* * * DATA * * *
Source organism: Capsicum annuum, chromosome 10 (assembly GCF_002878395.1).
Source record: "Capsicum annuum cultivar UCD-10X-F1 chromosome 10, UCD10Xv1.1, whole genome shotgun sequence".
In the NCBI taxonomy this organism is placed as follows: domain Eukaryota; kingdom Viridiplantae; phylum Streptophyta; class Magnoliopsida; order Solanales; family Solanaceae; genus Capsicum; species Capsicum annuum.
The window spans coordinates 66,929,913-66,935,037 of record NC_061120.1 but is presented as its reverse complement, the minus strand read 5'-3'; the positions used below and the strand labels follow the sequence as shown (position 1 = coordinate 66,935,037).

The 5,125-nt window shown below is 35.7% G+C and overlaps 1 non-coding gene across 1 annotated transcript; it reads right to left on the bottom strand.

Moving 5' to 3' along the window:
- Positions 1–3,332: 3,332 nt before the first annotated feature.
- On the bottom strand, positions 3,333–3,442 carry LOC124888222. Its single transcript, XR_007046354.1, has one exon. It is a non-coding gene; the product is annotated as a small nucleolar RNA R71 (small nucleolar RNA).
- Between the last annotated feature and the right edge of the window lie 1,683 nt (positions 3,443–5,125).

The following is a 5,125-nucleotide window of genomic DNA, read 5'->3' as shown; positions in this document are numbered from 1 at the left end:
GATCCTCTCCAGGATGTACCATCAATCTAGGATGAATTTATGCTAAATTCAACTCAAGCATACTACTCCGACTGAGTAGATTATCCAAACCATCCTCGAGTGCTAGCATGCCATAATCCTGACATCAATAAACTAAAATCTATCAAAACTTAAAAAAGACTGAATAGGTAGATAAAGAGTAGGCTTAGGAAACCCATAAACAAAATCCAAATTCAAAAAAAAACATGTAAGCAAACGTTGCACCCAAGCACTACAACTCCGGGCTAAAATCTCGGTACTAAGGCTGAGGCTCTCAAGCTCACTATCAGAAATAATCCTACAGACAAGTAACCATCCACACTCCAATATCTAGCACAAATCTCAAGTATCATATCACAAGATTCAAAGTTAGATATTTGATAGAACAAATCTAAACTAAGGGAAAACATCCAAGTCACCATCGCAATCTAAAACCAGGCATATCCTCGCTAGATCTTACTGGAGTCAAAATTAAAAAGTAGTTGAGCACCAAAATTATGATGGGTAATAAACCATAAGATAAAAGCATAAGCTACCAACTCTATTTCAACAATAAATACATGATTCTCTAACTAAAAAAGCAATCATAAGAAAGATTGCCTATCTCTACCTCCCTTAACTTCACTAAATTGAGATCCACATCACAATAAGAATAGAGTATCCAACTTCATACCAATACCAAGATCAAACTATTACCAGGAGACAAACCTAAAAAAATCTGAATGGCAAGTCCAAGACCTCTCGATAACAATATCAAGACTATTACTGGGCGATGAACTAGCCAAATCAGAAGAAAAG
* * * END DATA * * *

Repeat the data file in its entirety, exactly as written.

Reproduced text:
Source organism: Capsicum annuum, chromosome 10 (assembly GCF_002878395.1).
Source record: "Capsicum annuum cultivar UCD-10X-F1 chromosome 10, UCD10Xv1.1, whole genome shotgun sequence".
In the NCBI taxonomy this organism is placed as follows: domain Eukaryota; kingdom Viridiplantae; phylum Streptophyta; class Magnoliopsida; order Solanales; family Solanaceae; genus Capsicum; species Capsicum annuum.
The window spans coordinates 66,929,913-66,935,037 of record NC_061120.1 but is presented as its reverse complement, the minus strand read 5'-3'; the positions used below and the strand labels follow the sequence as shown (position 1 = coordinate 66,935,037).

The 5,125-nt window shown below is 35.7% G+C and overlaps 1 non-coding gene across 1 annotated transcript; it reads right to left on the bottom strand.

Moving 5' to 3' along the window:
- Positions 1–3,332: 3,332 nt before the first annotated feature.
- On the bottom strand, positions 3,333–3,442 carry LOC124888222. Its single transcript, XR_007046354.1, has one exon. It is a non-coding gene; the product is annotated as a small nucleolar RNA R71 (small nucleolar RNA).
- Between the last annotated feature and the right edge of the window lie 1,683 nt (positions 3,443–5,125).

The following is a 5,125-nucleotide window of genomic DNA, read 5'->3' as shown; positions in this document are numbered from 1 at the left end:
GATCCTCTCCAGGATGTACCATCAATCTAGGATGAATTTATGCTAAATTCAACTCAAGCATACTACTCCGACTGAGTAGATTATCCAAACCATCCTCGAGTGCTAGCATGCCATAATCCTGACATCAATAAACTAAAATCTATCAAAACTTAAAAAAGACTGAATAGGTAGATAAAGAGTAGGCTTAGGAAACCCATAAACAAAATCCAAATTCAAAAAAAAACATGTAAGCAAACGTTGCACCCAAGCACTACAACTCCGGGCTAAAATCTCGGTACTAAGGCTGAGGCTCTCAAGCTCACTATCAGAAATAATCCTACAGACAAGTAACCATCCACACTCCAATATCTAGCACAAATCTCAAGTATCATATCACAAGATTCAAAGTTAGATATTTGATAGAACAAATCTAAACTAAGGGAAAACATCCAAGTCACCATCGCAATCTAAAACCAGGCATATCCTCGCTAGATCTTACTGGAGTCAAAATTAAAAAGTAGTTGAGCACCAAAATTATGATGGGTAATAAACCATAAGATAAAAGCATAAGCTACCAACTCTATTTCAACAATAAATACATGATTCTCTAACTAAAAAAGCAATCATAAGAAAGATTGCCTATCTCTACCTCCCTTAACTTCACTAAATTGAGATCCACATCACAATAAGAATAGAGTATCCAACTTCATACCAATACCAAGATCAAACTATTACCAGGAGACAAACCTAAAAAAATCTGAATGGCAAGTCCAAGACCTCTCGATAACAATATCAAGACTATTACTGGGCGATGAACTAGCCAAATCAGAAGAAAAG